Peter Ramus adopted a different approach to the problem of combining rhetoric and dialectic (Dialecticae libri duo, 1556). He always expected that rhetoric and dialectic would be taught together and that the theoretical training offered by manuals of the two subjects would be complemented by readings in classical literature and oratory, which would demonstrate the way in which effective persuasive writing combines the skills taught by both. His theory of method obliged him to start at a very general level, proceeding by division to specifics and to avoid all overlaps between subjects.
This encouraged him to declare that dialectic was composed of only two elements, invention and judgment. Invention described the topics, while judgment was sub-divided into the theory of the proposition, the syllogism, and method. By the same simplification, rhetoric comprised only style, that is to say, the tropes and figures, and delivery. Thus while Ramus certainly oversimplified both subjects (partly in the hope that, contrary to frequent practice, the whole of each subject would be covered in class), the claim that he taught a rhetoric without invention needs to be qualified by the observation that he expected his pupils to learn invention within the dialectic studies which they pursued alongside rhetoric. The textbooks of Ramus and Melanchthon enjoyed enormous success throughout northern Europe, without replacing the classical textbooks (for dialectic, Aristotle; for rhetoric, Rhetorica ad Herennium, Cicero, and Quintilian) required by the university syllabus.
Seventeenth Century To Today
In the seventeenth and eighteenth centuries the tendency was for rhetoric and dialectic to be presented separately, with more attention to the emotions in rhetoric manuals as a result of a gradually increasing domestication of Aristotle’s Rhetoric. George Campbell’s Philosophy of rhetoric (1776) adapted and absorbed much of the teaching associated with topical invention and syllogistic as part of the foundations of eloquence before going on to discuss purity of language and qualities of style. Where Hugh Blair’s Lectures on rhetoric and belles lettres (1783) focus on language, taste, style, and criticism, and Alexander Bain’s English composition and rhetoric (1887) was devoted to the English sentence, paragraphing, figures of speech (organized logically), and intellectual and emotional qualities of style, Richard Whately’s Elements of rhetoric (1846) included a good deal of dialectic in its discussion of the types of argument and methods of presentation, even though Whately composed a parallel Elements of logic (1827), and the two textbooks were often taught together, for example in North American colleges. The nineteenth century saw a gradual decline in the teaching of Aristotelian logic and its replacement with the more mathematical formal logic.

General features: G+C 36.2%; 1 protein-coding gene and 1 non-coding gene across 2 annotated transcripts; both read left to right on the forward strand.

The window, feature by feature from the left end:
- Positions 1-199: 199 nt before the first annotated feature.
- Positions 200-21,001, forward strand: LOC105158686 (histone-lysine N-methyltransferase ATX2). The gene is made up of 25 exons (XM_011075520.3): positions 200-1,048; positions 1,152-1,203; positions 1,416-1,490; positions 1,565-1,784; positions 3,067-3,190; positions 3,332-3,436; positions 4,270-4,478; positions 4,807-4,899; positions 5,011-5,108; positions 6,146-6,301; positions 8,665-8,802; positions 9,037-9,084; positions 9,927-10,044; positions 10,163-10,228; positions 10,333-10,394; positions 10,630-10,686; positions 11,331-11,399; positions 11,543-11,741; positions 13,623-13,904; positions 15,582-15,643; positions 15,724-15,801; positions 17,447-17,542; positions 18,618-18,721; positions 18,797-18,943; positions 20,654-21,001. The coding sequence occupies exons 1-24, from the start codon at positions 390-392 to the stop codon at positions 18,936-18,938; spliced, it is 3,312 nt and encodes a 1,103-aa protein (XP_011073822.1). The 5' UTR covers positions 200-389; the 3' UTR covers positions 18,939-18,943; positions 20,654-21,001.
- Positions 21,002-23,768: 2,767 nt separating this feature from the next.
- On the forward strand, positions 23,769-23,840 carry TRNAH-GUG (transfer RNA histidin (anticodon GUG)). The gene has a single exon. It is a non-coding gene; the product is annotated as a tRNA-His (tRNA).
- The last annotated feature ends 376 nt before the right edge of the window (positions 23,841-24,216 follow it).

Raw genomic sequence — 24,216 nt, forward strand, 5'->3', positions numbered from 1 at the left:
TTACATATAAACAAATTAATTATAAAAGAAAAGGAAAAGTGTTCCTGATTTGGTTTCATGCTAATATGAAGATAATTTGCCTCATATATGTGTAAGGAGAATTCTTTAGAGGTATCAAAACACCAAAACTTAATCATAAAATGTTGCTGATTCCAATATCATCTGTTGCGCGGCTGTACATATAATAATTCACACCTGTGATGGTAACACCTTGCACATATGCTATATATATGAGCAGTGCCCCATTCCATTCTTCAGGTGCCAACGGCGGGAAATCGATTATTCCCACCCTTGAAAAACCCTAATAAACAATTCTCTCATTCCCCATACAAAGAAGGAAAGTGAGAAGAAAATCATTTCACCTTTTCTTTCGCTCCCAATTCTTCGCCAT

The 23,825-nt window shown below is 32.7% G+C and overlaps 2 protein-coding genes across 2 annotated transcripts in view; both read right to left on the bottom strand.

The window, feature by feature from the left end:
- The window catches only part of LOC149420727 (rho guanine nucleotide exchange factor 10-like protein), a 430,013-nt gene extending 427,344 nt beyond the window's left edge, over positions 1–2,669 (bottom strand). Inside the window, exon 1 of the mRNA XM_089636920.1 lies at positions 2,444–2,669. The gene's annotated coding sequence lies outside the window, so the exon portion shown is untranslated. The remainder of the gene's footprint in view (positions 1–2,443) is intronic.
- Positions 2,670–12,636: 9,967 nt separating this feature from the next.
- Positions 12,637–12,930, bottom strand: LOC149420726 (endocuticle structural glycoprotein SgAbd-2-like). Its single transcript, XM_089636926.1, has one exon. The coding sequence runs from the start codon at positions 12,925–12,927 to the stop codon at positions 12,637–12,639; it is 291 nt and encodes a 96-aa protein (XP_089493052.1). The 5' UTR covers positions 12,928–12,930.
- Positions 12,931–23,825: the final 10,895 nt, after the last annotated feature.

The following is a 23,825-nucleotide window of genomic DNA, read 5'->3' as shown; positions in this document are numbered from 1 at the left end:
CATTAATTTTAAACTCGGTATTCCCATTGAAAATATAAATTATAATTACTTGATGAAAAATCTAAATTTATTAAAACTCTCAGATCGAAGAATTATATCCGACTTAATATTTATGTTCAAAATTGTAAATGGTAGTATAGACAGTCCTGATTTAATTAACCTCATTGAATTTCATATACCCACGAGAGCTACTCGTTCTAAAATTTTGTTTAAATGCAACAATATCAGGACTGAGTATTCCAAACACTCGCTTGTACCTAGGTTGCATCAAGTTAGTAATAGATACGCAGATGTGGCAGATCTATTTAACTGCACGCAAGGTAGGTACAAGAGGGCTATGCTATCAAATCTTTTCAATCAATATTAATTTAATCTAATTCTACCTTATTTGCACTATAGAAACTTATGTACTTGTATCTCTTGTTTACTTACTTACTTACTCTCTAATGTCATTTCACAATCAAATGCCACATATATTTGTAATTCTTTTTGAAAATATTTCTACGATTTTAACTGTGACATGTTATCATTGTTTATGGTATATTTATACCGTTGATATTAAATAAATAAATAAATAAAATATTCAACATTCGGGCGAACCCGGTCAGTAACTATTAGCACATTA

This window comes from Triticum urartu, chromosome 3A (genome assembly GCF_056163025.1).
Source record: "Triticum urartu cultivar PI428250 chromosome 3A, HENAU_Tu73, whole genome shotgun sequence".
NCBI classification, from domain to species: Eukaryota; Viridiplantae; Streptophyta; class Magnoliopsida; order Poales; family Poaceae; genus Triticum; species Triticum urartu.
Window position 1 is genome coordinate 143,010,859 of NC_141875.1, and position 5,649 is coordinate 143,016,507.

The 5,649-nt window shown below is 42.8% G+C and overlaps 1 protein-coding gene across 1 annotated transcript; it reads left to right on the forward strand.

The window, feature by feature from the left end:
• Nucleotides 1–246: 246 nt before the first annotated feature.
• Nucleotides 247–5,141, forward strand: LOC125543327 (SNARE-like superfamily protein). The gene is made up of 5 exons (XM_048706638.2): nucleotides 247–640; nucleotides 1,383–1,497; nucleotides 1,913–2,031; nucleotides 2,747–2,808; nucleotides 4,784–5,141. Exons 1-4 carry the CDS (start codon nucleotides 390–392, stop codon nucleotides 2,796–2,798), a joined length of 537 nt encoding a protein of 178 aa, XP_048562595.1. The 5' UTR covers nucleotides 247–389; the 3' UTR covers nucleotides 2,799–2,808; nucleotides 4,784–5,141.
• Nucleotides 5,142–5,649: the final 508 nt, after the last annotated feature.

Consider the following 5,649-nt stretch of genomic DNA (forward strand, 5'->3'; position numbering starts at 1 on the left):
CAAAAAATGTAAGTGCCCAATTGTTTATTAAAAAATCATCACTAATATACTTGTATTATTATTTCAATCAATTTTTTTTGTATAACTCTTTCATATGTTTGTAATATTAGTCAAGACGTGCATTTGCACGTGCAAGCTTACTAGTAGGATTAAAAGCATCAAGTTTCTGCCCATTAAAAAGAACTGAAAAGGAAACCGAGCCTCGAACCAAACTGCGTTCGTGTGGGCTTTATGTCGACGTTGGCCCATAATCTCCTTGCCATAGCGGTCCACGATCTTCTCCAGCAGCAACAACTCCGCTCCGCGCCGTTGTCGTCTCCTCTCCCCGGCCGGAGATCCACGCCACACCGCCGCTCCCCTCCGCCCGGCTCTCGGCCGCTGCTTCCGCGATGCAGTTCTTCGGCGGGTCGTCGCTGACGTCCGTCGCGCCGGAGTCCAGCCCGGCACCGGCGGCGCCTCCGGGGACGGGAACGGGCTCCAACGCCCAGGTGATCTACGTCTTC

Reactions against the abstractness and lack of application of formal logic have caused some philosophers to attempt to formulate rules for practical arguing. Stephen Toulmin’s The uses of argument (1958), for example, develops a theory that allows people to assess the strength of arguments in practical life, which owes something both to traditional logic and to rhetoric. Chaim Perelman and Lucie Olbrechts-Tyteca incorporated theories of argumentation, topics of invention, and persuasive principles taken from rhetoric in their Traité de l’argumentation (1958), which became known in English as The new rhetoric (1969). Since then theorists of communication, working partly from linguistics, partly from ideas about mass communications and public relations, and partly from theories of information connected with computer science, have begun to interact with the newly flourishing historians of rhetoric to find new ways of incorporating the insights of the ancient arts of rhetoric and dialectic in a modern and postmodern framework.
- Howell, W. S. (1971). Eighteenth century British logic and rhetoric. Princeton: Princeton University Press.
- Mack, P. (1993). Renaissance argument: Valla and Agricola in the traditions of rhetoric and dialectic. Leiden: Brill.
- Monfasani, J. (1976). George of Trebizond: A biography and a study of his rhetoric and logic. Leiden: Brill.
- Ong, W. J. (1958). Ramus, method, and the decay of dialogue: From the art of discourse to the art of reason. Cambridge, MA: Harvard University Press.
- Perelman, C., & Olbrechts-Tyteca, L. (1958). Traité de l’argumentation: La nouvelle rhétorique. Paris: Presses Universitaires de France. (Published in English as The new rhetoric: A treatise on argumentation [trans. J. Wilkinson & P. Weaver]. Notre Dame, IN: University of Notre Dame Press, 1969).
- Toulmin, S. E. (1958). The uses of argument. Cambridge: Cambridge University Press.